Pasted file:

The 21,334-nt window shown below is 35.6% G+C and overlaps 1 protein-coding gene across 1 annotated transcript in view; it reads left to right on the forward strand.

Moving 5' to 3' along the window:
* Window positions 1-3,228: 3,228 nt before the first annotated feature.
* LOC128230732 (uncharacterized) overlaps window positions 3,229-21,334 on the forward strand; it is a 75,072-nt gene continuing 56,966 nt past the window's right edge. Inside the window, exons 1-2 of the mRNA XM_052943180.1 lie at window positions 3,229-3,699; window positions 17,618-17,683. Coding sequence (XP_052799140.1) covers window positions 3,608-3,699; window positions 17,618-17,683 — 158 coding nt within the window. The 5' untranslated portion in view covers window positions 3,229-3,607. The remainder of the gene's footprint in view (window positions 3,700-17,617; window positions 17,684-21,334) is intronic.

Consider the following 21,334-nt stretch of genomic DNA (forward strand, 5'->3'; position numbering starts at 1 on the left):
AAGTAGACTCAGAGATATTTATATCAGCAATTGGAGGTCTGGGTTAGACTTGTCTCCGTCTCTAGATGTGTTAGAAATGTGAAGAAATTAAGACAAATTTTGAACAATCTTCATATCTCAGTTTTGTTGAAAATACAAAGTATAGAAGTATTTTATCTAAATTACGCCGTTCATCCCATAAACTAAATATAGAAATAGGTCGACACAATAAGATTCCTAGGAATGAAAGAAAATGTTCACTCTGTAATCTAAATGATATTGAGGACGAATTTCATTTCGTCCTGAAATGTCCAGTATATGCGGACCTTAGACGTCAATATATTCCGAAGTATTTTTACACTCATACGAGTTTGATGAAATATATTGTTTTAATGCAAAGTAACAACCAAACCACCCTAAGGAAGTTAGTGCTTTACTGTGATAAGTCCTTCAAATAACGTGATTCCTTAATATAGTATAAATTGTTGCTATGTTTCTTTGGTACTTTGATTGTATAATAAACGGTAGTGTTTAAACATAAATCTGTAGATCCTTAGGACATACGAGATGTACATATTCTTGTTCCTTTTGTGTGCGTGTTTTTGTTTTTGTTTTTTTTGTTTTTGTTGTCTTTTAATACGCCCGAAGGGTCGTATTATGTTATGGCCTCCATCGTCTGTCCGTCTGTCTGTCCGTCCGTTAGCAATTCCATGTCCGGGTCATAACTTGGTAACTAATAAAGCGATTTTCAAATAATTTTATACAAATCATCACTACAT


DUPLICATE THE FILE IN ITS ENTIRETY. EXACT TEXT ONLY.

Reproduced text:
The 21,334-nt window shown below is 35.6% G+C and overlaps 1 protein-coding gene across 1 annotated transcript in view; it reads left to right on the forward strand.

Moving 5' to 3' along the window:
* Window positions 1-3,228: 3,228 nt before the first annotated feature.
* LOC128230732 (uncharacterized) overlaps window positions 3,229-21,334 on the forward strand; it is a 75,072-nt gene continuing 56,966 nt past the window's right edge. Inside the window, exons 1-2 of the mRNA XM_052943180.1 lie at window positions 3,229-3,699; window positions 17,618-17,683. Coding sequence (XP_052799140.1) covers window positions 3,608-3,699; window positions 17,618-17,683 — 158 coding nt within the window. The 5' untranslated portion in view covers window positions 3,229-3,607. The remainder of the gene's footprint in view (window positions 3,700-17,617; window positions 17,684-21,334) is intronic.

Consider the following 21,334-nt stretch of genomic DNA (forward strand, 5'->3'; position numbering starts at 1 on the left):
AAGTAGACTCAGAGATATTTATATCAGCAATTGGAGGTCTGGGTTAGACTTGTCTCCGTCTCTAGATGTGTTAGAAATGTGAAGAAATTAAGACAAATTTTGAACAATCTTCATATCTCAGTTTTGTTGAAAATACAAAGTATAGAAGTATTTTATCTAAATTACGCCGTTCATCCCATAAACTAAATATAGAAATAGGTCGACACAATAAGATTCCTAGGAATGAAAGAAAATGTTCACTCTGTAATCTAAATGATATTGAGGACGAATTTCATTTCGTCCTGAAATGTCCAGTATATGCGGACCTTAGACGTCAATATATTCCGAAGTATTTTTACACTCATACGAGTTTGATGAAATATATTGTTTTAATGCAAAGTAACAACCAAACCACCCTAAGGAAGTTAGTGCTTTACTGTGATAAGTCCTTCAAATAACGTGATTCCTTAATATAGTATAAATTGTTGCTATGTTTCTTTGGTACTTTGATTGTATAATAAACGGTAGTGTTTAAACATAAATCTGTAGATCCTTAGGACATACGAGATGTACATATTCTTGTTCCTTTTGTGTGCGTGTTTTTGTTTTTGTTTTTTTTGTTTTTGTTGTCTTTTAATACGCCCGAAGGGTCGTATTATGTTATGGCCTCCATCGTCTGTCCGTCTGTCTGTCCGTCCGTTAGCAATTCCATGTCCGGGTCATAACTTGGTAACTAATAAAGCGATTTTCAAATAATTTTATACAAATCATCACTACAT